Farming diversification and crop rotation were unfamiliar when I became an accidental country girl 12 years ago. I was raised in a bustling Chicago suburb and lived in urban areas until I transplanted to a tiny Southwestern Minnesota town.
Soon after moving, a patient who was a farmer asked “What does he grow?” and I replied “corn.” He blinked several times and said expectantly “And…?” I didn’t know what to say, because I didn’t realize farmers don’t grow just “corn”. My patient taught me a little about rotating crops to maintain healthy soil. Today, farmers not only rotate crops but grow new crops or grow crops organically to meet changing consumer demands.
Just like farmers, rural therapists need to diversify and rotate in unused skills to provide quality care.
Although many American rural areas are losing population, about 1 out of 5 people live in the country. Most specialty clinics, trauma centers, and rehabilitation facilities are in cities. Acute patients are frequently transferred to a higher level of care in a city and then return home. Quality continued care is essential to their recovery. Urban therapists can support continued quality of care by doing the following when discharging a patient to a rural area:
- Send complete notes, evaluations and progress reports
- Contact the rural therapist
- Assist with resources if needed
- Schedule follow-up visits as appropriate
For patients being seen on a outpatient basis getting to the nearest city can involve an arduous several hour trip over difficult roads. During a blizzard or at harvest time, it’s impossible! Consequently, a rural therapist needs a wide variety of skills and resources to serve a diverse group of patients.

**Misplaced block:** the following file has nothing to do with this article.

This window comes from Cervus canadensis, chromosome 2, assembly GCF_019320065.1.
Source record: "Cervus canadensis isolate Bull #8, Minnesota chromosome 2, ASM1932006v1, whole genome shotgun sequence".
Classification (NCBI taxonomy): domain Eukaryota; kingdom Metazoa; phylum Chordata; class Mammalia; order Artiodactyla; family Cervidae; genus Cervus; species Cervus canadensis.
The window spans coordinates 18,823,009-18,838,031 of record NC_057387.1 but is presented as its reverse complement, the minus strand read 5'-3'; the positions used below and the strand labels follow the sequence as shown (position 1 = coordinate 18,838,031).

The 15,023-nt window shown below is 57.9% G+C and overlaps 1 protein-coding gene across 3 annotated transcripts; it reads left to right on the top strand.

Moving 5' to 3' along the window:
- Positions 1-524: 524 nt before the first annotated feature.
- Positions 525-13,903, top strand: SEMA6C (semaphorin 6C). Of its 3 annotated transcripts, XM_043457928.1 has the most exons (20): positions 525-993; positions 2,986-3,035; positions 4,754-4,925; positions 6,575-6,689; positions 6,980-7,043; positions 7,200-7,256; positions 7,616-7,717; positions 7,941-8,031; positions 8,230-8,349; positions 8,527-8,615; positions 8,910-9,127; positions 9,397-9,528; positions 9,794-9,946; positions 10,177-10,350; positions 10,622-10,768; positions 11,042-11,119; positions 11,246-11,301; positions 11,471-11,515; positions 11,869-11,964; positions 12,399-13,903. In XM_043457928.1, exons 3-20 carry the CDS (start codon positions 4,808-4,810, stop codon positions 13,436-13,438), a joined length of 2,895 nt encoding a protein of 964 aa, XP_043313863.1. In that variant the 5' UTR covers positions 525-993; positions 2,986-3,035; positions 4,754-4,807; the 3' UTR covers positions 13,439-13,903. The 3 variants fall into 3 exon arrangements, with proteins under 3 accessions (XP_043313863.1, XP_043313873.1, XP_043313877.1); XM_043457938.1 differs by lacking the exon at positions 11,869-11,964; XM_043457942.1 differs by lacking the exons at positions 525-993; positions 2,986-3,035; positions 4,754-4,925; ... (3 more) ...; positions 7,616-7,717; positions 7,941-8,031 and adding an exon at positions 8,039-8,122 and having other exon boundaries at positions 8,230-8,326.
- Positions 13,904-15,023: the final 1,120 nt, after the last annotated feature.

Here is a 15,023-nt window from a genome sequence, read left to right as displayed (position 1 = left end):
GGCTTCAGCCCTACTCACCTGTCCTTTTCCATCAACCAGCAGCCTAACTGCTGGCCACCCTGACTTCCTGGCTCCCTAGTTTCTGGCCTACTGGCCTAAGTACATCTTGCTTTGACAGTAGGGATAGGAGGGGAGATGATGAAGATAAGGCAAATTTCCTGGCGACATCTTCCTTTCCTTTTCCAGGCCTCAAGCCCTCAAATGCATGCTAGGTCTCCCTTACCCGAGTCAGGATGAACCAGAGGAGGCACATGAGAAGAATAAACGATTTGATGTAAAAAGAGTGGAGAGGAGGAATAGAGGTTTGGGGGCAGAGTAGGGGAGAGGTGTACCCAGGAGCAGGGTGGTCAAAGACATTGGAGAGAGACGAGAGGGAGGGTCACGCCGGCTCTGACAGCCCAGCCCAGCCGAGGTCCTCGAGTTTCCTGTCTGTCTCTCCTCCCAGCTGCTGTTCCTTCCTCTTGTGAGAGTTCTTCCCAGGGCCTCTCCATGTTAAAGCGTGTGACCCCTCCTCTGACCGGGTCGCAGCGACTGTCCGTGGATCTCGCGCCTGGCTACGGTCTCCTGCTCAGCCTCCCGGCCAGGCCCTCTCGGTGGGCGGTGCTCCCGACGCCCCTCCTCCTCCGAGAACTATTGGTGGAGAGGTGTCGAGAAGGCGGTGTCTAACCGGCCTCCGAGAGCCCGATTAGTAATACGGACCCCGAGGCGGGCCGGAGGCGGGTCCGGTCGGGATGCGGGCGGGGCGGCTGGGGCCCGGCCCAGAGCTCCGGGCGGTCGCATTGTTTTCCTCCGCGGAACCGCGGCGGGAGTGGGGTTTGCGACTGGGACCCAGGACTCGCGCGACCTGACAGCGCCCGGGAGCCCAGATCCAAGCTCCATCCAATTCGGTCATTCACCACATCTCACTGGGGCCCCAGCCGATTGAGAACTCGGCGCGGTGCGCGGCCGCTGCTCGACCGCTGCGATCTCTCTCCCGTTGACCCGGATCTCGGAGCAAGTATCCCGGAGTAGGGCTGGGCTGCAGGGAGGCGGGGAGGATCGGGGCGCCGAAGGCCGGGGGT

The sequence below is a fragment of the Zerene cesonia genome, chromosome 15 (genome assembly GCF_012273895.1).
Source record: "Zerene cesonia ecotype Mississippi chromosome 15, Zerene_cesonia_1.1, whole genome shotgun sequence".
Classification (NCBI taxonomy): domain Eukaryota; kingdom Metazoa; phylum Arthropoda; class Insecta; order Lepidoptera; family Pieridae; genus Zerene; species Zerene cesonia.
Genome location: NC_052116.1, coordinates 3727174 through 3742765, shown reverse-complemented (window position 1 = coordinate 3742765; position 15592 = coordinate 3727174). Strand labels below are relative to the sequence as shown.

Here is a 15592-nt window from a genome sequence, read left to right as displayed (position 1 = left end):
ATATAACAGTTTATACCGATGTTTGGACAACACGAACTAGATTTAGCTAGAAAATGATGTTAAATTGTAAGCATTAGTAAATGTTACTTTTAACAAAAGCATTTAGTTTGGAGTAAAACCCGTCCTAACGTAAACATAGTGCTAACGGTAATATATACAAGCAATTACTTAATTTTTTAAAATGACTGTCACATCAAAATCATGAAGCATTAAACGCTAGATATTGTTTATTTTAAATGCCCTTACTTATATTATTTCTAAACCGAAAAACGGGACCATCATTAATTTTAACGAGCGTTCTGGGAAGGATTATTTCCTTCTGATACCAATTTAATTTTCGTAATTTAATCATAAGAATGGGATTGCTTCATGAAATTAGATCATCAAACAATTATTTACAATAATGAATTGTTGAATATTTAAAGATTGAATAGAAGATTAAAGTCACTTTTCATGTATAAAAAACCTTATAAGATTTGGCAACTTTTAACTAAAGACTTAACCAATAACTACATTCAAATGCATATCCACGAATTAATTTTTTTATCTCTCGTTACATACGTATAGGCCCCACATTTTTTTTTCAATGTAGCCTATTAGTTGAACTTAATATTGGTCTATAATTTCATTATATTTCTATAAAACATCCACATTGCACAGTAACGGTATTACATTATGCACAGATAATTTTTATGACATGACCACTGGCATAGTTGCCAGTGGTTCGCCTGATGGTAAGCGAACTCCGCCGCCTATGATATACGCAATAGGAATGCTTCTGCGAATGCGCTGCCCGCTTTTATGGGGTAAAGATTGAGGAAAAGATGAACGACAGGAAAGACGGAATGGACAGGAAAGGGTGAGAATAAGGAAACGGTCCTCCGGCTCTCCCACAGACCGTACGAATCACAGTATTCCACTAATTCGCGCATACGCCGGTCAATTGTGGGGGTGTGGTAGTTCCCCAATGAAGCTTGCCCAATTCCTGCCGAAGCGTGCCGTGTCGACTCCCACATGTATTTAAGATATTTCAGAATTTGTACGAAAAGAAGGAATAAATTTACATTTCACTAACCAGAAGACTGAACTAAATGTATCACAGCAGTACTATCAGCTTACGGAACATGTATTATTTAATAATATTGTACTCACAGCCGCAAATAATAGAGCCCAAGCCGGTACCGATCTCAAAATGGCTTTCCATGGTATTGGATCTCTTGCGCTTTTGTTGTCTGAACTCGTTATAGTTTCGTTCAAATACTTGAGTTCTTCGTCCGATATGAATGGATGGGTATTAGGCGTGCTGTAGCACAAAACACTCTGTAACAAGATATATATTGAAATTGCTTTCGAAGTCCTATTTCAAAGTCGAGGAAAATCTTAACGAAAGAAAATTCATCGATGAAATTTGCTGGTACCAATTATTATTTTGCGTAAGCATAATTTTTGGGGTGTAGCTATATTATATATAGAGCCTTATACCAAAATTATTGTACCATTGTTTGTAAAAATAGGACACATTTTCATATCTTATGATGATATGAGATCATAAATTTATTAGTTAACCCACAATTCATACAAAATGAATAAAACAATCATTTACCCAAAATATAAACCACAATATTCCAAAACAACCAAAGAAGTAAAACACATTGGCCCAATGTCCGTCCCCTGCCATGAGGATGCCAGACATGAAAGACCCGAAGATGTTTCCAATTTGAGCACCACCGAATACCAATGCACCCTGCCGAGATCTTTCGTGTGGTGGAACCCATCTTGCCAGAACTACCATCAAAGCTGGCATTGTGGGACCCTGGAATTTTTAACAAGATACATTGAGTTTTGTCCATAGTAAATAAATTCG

My coworkers and I developed this list of strategies:
- Find a mentor (many professional organizations have programs)
- Connect to regional therapists (We have Medi-Sota in Minnesota.)
- Join special interest groups via the American Speech Hearing Association or your state association
- Participate in social media (Facebook groups, Pinterest, Twitter) and blogs
- Develop a Personal Learning Network
- Improve your web searches
- Seek information from referring therapist
- Partner with specialists (GI doctors, orthopedic specialists, etc.)
- Know when to refer (especially if safety issue)
The diverse rural population does not allow much specialization and treatment does not become repetitive. There is no opportunity to be bored! The next patient being very different from the previous patient keeps work exciting. I often complete a Clinical Swallowing Evaluation for an elderly inpatient in the morning and do language and articulation therapy with children in the afternoon.
Maintaining skills through continuing education and networking helps rural therapists be prepared to see patients of all ages and disorders. Sometimes it is necessary to search and learn quickly. However, it’s rewarding to provide therapy in the community. Patients and families have been grateful when they can get therapy without a long trip or continue therapy with infrequent trips to a city.
Although becoming a country girl was accidental, I have thoroughly enjoyed the challenges of treating patients with a large variety of disorders and increasing my knowledge. The variety has certainly kept me on my toes and inspired me to learn even more about speech-language pathology.Speech-Language Pathologist at Chippewa County Montevideo HospitalSusan is an accidental country girl, technology explorer, avid reader, and lifelong learner. She is constantly searching for evidence based practices to improve communication and lives. She has been gifted with wise supportive mentors for many years. It’s time to pay it forward.